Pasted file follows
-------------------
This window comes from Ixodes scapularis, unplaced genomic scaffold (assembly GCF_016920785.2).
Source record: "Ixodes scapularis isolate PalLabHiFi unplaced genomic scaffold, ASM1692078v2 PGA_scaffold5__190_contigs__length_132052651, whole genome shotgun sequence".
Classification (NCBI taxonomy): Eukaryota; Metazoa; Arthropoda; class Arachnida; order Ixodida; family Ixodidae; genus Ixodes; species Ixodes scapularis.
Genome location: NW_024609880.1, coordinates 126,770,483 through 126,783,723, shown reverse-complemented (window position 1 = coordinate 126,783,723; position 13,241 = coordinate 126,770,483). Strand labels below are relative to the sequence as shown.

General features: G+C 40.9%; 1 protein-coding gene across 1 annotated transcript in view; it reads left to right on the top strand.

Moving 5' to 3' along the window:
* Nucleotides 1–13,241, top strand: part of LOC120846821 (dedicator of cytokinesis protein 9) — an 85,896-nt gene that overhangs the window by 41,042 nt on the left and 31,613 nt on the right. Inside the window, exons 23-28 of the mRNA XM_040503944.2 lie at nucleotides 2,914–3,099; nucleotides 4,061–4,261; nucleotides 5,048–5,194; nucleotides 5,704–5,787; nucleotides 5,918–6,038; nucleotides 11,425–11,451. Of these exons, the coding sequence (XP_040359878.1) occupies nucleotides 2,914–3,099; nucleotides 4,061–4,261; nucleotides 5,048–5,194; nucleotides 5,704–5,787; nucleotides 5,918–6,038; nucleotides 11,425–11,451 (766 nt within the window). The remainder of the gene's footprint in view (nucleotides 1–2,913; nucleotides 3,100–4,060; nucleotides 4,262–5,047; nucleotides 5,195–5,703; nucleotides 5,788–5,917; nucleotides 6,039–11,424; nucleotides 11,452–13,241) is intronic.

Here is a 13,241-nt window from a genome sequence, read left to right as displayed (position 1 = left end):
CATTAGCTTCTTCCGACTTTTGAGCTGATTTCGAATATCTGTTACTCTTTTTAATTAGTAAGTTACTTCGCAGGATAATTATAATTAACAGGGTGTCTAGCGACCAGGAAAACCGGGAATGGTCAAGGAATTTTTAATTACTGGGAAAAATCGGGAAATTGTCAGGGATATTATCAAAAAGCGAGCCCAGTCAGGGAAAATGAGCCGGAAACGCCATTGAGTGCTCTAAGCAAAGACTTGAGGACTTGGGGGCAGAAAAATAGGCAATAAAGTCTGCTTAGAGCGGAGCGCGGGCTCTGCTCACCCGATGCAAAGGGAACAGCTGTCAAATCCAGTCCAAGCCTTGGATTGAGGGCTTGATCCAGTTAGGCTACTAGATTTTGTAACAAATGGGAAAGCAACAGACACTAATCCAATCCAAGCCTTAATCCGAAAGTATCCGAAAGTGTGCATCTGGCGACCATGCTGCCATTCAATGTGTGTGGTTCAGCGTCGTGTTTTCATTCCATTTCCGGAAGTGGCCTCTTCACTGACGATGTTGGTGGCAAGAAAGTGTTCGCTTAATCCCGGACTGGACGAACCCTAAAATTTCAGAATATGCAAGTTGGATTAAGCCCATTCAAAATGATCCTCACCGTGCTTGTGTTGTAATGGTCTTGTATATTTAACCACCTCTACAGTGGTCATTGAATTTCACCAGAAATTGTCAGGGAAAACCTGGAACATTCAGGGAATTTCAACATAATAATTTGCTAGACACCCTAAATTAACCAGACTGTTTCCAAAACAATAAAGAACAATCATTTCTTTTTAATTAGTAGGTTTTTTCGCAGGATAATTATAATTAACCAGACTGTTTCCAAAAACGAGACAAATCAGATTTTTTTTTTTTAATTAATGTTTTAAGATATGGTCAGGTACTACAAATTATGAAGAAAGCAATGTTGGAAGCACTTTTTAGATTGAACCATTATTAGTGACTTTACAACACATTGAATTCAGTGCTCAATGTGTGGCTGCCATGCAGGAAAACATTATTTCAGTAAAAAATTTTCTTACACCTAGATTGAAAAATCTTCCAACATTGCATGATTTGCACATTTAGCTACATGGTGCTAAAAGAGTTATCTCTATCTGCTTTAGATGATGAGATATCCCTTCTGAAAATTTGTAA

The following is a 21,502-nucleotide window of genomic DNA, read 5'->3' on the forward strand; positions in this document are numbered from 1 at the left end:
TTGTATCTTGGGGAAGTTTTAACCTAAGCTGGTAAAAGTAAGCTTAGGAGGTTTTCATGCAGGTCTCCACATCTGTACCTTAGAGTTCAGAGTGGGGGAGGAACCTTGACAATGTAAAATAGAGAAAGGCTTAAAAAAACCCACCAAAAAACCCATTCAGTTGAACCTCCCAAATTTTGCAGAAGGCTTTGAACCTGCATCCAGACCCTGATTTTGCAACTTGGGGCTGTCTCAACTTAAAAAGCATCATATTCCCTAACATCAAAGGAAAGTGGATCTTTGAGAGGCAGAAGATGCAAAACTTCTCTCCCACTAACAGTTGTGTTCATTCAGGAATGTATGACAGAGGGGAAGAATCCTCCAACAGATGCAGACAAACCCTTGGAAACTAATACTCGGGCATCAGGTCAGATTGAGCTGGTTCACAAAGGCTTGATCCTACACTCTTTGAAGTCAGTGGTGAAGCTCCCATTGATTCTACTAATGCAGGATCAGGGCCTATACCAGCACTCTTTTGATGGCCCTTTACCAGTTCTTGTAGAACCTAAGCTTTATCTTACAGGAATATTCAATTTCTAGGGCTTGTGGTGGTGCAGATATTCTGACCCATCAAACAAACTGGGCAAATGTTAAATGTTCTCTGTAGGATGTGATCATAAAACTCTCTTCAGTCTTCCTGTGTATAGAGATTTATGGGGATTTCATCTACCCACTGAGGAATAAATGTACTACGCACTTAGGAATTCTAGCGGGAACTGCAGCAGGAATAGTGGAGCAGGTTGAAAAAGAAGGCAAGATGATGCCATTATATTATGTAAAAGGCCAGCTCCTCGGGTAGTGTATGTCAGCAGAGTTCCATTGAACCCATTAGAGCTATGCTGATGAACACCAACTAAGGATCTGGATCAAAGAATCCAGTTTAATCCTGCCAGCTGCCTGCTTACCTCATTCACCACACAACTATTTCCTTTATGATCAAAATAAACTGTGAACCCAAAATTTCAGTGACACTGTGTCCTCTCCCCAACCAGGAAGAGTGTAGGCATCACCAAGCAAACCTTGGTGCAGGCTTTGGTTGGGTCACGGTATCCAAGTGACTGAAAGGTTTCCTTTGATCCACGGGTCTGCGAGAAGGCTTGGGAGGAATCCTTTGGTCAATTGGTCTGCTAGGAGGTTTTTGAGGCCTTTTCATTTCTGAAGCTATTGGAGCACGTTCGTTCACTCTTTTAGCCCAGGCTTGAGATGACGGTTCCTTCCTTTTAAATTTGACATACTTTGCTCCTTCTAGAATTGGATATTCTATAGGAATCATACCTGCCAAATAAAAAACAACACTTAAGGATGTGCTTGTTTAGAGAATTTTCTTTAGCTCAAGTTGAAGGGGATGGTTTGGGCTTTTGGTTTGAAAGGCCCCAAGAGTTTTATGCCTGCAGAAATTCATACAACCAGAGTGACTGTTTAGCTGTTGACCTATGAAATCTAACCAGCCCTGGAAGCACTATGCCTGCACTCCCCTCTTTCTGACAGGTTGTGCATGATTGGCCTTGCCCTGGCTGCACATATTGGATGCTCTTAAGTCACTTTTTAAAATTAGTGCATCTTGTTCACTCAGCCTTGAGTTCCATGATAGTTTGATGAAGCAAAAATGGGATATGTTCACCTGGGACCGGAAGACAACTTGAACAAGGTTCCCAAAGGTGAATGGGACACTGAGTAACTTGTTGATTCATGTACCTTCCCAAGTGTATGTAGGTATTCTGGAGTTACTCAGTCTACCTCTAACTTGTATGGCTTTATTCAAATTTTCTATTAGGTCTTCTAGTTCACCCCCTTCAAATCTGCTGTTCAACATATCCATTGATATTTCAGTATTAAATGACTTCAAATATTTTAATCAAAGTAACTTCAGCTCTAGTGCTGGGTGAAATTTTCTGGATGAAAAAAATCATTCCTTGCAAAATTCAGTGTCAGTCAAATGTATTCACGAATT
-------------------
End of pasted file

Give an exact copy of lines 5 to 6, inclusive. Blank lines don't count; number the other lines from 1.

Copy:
General features: G+C 40.9%; 1 protein-coding gene across 1 annotated transcript in view; it reads left to right on the top strand.

Moving 5' to 3' along the window: